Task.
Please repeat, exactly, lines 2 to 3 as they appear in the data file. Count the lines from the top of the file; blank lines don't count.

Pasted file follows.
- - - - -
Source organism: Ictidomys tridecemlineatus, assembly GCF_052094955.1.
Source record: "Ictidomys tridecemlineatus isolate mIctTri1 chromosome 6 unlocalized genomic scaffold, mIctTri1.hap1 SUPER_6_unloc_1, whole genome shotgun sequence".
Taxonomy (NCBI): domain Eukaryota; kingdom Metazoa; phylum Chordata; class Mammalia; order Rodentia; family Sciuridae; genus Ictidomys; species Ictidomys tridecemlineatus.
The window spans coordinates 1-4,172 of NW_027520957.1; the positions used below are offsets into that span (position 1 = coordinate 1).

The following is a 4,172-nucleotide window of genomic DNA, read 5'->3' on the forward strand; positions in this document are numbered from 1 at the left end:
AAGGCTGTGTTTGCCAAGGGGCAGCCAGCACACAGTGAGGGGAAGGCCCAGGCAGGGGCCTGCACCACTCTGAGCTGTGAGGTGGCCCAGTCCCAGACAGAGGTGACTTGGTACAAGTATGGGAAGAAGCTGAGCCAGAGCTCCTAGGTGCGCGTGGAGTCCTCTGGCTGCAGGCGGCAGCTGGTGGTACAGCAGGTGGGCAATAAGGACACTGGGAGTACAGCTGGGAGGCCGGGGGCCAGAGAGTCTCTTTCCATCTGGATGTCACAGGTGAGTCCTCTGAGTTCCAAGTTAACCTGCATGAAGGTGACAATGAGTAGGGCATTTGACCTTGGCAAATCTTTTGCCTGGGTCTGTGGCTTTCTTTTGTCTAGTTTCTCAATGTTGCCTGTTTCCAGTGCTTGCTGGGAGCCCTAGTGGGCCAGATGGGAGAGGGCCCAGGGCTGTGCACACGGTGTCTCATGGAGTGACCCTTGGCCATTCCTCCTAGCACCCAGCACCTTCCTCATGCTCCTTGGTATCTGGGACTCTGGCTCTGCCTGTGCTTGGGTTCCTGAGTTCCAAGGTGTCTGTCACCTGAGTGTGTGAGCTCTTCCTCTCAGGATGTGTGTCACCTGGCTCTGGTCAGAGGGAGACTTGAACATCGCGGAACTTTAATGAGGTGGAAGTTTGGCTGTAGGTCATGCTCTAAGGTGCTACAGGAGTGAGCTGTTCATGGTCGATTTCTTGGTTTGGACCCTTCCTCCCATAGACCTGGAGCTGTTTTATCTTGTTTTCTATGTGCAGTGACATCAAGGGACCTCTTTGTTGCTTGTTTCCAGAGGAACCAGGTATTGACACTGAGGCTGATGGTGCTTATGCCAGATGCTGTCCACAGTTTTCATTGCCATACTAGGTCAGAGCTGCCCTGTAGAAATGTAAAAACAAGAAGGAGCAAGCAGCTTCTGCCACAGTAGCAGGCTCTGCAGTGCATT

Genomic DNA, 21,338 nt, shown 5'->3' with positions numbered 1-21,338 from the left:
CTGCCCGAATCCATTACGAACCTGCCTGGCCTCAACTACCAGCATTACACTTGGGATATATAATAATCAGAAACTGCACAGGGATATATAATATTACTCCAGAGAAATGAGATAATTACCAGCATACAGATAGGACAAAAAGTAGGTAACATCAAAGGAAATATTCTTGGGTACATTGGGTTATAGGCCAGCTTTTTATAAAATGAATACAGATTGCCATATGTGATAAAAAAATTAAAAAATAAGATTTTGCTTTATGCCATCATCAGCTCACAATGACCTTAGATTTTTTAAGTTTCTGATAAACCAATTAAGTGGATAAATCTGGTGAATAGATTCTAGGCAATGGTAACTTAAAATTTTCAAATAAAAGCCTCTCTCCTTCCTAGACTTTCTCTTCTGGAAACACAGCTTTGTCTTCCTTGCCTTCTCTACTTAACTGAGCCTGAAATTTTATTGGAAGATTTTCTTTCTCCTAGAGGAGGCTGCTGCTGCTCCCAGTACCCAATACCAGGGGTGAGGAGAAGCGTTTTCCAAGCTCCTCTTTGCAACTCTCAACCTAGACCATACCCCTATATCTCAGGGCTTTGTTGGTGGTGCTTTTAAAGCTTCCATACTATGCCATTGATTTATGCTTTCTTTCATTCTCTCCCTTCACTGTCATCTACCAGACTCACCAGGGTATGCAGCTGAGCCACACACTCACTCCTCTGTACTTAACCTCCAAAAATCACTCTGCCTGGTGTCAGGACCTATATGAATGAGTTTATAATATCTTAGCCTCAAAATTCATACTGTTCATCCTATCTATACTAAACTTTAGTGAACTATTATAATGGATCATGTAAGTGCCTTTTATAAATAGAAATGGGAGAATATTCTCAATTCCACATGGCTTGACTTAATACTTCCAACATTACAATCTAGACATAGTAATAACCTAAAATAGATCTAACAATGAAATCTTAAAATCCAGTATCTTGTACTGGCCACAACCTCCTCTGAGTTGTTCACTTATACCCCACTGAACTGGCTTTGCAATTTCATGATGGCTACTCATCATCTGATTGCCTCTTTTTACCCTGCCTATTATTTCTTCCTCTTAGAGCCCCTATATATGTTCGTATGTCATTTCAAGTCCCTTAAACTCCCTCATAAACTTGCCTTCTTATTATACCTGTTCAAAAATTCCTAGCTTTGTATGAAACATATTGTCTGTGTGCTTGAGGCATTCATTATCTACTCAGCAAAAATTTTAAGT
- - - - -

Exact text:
Source record: "Ictidomys tridecemlineatus isolate mIctTri1 chromosome 6 unlocalized genomic scaffold, mIctTri1.hap1 SUPER_6_unloc_1, whole genome shotgun sequence".
Taxonomy (NCBI): domain Eukaryota; kingdom Metazoa; phylum Chordata; class Mammalia; order Rodentia; family Sciuridae; genus Ictidomys; species Ictidomys tridecemlineatus.